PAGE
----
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MINE BAN CONVENTION
13th Meeting of State Parties
Partnership for Implementation panel discussion
Statement by Australia
3 December 2013
Statement delivered by Christine Pahlman.
Thank you to the panellists and thank you Madam President for the opportunity to make a few remarks on the topic of partnerships for implementation and in particular completion on behalf of both Australia and the Mine Action Support Group (the MASG).
Under Australia’s Chair during the past two years, the MASG has considered the concept of completion as it applies to the clearance of anti-personnel mines, cluster munitions and other explosive remnants of war.
In 2011, the MASG developed terms of reference for a study with objectives to consider how the MASG may contribute to the completion initiative (initiated by the UNDP) and to consider how the MASG could assist mine affected countries meet their clearance obligations.
The study was undertaken by the MASG Secretariat with support from the Geneva International Centre for Humanitarian Demining. I would like to highlight some of the main conclusions of the report:
- Although we talk about ‘completion’ of clearance of all mines, cluster munitions remnants and other ERW in a singular sense, the reality is that as the Convention obligations apply to single weapon types, there are a number of different components or ‘ways to consider “completion”, these include:
- Completion under (Article 5 of ) the Mine Ban Convention (APMBC);
- Completion under (Article 4 of) the Convention on Cluster Munitions (CCM);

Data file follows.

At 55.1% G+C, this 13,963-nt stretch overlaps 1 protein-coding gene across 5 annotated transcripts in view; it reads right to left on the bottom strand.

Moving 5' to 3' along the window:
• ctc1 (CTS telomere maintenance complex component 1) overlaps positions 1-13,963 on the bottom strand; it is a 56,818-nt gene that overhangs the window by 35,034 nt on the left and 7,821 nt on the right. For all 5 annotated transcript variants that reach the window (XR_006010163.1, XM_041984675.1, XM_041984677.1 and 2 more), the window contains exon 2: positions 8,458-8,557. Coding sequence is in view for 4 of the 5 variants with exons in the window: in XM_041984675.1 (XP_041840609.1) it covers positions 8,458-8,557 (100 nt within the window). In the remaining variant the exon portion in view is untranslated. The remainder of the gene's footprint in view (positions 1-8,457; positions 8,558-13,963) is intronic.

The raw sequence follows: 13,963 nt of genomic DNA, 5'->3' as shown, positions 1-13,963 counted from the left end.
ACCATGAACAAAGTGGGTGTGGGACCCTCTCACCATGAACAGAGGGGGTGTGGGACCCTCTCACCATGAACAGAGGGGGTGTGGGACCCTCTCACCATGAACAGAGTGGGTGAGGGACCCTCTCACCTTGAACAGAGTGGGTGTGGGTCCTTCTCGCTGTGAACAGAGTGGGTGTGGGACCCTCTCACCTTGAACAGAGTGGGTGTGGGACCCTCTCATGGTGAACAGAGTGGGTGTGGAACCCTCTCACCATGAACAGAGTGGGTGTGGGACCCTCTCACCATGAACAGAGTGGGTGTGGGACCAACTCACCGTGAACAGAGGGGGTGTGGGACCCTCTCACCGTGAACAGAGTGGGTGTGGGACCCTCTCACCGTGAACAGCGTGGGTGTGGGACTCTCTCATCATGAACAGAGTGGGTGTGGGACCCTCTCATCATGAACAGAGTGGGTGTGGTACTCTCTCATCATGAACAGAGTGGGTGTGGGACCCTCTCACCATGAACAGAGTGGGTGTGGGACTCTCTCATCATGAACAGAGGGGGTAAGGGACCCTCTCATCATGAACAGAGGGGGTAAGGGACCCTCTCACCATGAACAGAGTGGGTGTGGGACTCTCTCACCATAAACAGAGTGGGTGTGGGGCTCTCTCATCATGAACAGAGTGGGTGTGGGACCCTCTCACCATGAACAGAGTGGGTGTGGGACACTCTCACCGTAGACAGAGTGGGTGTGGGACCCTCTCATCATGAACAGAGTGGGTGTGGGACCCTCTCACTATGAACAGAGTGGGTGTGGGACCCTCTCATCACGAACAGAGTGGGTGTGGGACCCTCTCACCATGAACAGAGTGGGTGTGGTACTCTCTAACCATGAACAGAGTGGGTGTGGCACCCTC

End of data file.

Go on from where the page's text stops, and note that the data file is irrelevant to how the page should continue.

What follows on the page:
- Completion of clearance of all explosive remnants of war (as loosely defined by the Article 3 of Protocol V of the Convention on Certain Conventional Weapons (CCW); and finally and perhaps most importantly,
- Completion as defined by a non-State party to any of the above.
- Given that there are various ways of considering completion within the context of mine action, the report recommended that affected countries and donors should agree on a common definition of what ‘completion’ is being aimed for in any partnership agreement. The report noted, that where possible, affected countries should seek to define what completion means to them.
- The report also noted that given the diverse nature of the ERW problem in many affected countries, that it may be difficult to ever achieve 100 per cent completion of ERW. As such most ERW affected countries will need to maintain some operational capacity to deal with any potential residual threats.
- The report recommended that country level completion plans be developed based around the definition of clear targets, milestones and deadlines and the financial and resource requirements needed to achieve completion.
- The report noted that at the country level, there are options to approaching and supporting completion through business models that link international assistance with achieving agreed results, with incentives for success or penalties for failures in progress towards completion.
- Finally, the report noted that a major element of the business case for completion is economic analysis. In this context, a strong cost-benefit case can usually be made for demining when high priority, high impact areas are being cleared. However, the same does not apply to low impact areas, and in these instances other aspects of the business case such as Convention obligations or political priorities will also be important considerations.
The report was considered at the MASG meeting held in New York in September 2012 and Geneva in April 2013, during which donors canvassed a number of perspectives on the issue of completion that I wish to briefly highlight:
- Donors noted that funding for clearance was generally linked to greatest need and impact, with priority placed on high risk areas within affected countries and areas of greatest humanitarian need.